Removal of Pyrrhotite from High-Sulphur Tailings Utilising Non-Oxidative H2SO4 Leaching

Jarno Mäkinen (Corresponding Author), Grzegorz Pietek, Ville Miettinen, Mohammad Khoshkhoo, Jan Eric Sundkvist, Päivi Kinnunen

Research output: Contribution to journalArticleScientificpeer-review

Abstract

Tailings are a residual material stream produced in the mineral processing of ores. They may contain a major sulphide content that increases the risk of acid rock drainage (ARD) but may also host valuable metals. Tank bioleaching is a technically viable method to treat sulphide tailings. However, a significant pyrrhotite content may cause increased acid and oxidant consumption and result in longer retention times in a bioleaching process. In this work, non-oxidative H2SO4 leaching of pyrrhotite is studied for high-sulphur tailings, both as a pre-treatment method and to consider the recovery possibilities of Fe and S. Continuous mode validation tests, conducted at 90 °C, pH 1.0 and 106 min retention time, resulted in a complete pyrrhotite dissolution with 427 kg/t acid consumption (as 95% H2SO4). Unwanted dissolution of Ni and Zn was taking place with a leaching yield of 21.5% and 13.5%, respectively, while Co and Cu dissolution was negligible. The continuous mode tests signalled that by shortening the retention time, Ni dissolution could be dramatically decreased. The non-oxidative pyrrhotite leaching produced a H2S-rich gas stream, which could be utilised in later metals’ recovery processes after bioleaching to precipitate (CoNi)S, ZnS and CuS products. The non-oxidative pyrrhotite leaching also produced a FeSO4 solution, with approximately 20 g/L of Fe.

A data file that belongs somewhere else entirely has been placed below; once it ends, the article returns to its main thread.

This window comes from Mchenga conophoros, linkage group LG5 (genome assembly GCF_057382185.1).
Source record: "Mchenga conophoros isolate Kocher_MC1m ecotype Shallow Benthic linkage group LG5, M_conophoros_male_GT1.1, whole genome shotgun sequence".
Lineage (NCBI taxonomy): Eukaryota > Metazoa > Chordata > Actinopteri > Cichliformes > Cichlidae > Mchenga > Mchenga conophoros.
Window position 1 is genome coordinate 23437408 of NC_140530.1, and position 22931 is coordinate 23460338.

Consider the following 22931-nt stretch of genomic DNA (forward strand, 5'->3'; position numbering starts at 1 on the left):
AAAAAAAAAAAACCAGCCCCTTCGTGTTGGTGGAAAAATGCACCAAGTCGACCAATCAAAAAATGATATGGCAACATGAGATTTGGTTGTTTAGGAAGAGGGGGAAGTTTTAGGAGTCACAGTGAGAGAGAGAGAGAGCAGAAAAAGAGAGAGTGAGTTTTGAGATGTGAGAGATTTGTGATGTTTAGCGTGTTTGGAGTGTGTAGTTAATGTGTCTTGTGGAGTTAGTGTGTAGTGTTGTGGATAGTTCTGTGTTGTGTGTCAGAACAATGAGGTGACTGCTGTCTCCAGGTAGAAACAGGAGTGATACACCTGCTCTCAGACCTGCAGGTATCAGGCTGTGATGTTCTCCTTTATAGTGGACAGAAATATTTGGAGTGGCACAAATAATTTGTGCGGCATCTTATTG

Original languageEnglish
Article number1610
JournalMinerals
Volume12
Issue number12
DOIs
Publication statusPublished - 14 Dec 2022
MoE publication typeA1 Journal article-refereed

Keywords

  • cobalt
  • leaching
  • nickel
  • pyrite
  • pyrrhotite

Fingerprint

Dive into the research topics of 'Removal of Pyrrhotite from High-Sulphur Tailings Utilising Non-Oxidative H2SO4 Leaching'. Together they form a unique fingerprint.

Cite this